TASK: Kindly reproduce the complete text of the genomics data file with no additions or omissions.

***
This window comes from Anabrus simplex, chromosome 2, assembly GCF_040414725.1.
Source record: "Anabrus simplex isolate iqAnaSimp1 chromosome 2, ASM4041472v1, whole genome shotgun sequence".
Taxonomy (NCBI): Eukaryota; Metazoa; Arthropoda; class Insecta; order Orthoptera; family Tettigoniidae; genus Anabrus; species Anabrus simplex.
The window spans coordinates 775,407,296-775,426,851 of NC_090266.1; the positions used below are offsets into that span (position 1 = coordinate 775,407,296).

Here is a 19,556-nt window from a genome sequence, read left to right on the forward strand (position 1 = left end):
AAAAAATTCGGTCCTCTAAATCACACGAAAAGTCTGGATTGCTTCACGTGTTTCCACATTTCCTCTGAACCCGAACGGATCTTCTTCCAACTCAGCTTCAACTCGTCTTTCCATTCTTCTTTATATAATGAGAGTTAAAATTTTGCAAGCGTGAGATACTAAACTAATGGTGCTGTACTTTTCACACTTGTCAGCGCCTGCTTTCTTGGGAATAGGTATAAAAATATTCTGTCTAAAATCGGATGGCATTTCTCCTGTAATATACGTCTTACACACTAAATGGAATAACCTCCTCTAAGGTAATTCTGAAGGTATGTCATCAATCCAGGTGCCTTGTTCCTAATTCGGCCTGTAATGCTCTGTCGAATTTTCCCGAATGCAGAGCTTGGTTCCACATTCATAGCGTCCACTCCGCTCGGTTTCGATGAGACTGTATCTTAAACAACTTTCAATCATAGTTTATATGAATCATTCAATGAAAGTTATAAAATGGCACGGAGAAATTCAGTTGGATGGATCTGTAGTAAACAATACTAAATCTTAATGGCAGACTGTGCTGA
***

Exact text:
This window comes from Anabrus simplex, chromosome 2, assembly GCF_040414725.1.
Source record: "Anabrus simplex isolate iqAnaSimp1 chromosome 2, ASM4041472v1, whole genome shotgun sequence".
Taxonomy (NCBI): Eukaryota; Metazoa; Arthropoda; class Insecta; order Orthoptera; family Tettigoniidae; genus Anabrus; species Anabrus simplex.
The window spans coordinates 775,407,296-775,426,851 of NC_090266.1; the positions used below are offsets into that span (position 1 = coordinate 775,407,296).

Here is a 19,556-nt window from a genome sequence, read left to right on the forward strand (position 1 = left end):
AAAAAATTCGGTCCTCTAAATCACACGAAAAGTCTGGATTGCTTCACGTGTTTCCACATTTCCTCTGAACCCGAACGGATCTTCTTCCAACTCAGCTTCAACTCGTCTTTCCATTCTTCTTTATATAATGAGAGTTAAAATTTTGCAAGCGTGAGATACTAAACTAATGGTGCTGTACTTTTCACACTTGTCAGCGCCTGCTTTCTTGGGAATAGGTATAAAAATATTCTGTCTAAAATCGGATGGCATTTCTCCTGTAATATACGTCTTACACACTAAATGGAATAACCTCCTCTAAGGTAATTCTGAAGGTATGTCATCAATCCAGGTGCCTTGTTCCTAATTCGGCCTGTAATGCTCTGTCGAATTTTCCCGAATGCAGAGCTTGGTTCCACATTCATAGCGTCCACTCCGCTCGGTTTCGATGAGACTGTATCTTAAACAACTTTCAATCATAGTTTATATGAATCATTCAATGAAAGTTATAAAATGGCACGGAGAAATTCAGTTGGATGGATCTGTAGTAAACAATACTAAATCTTAATGGCAGACTGTGCTGA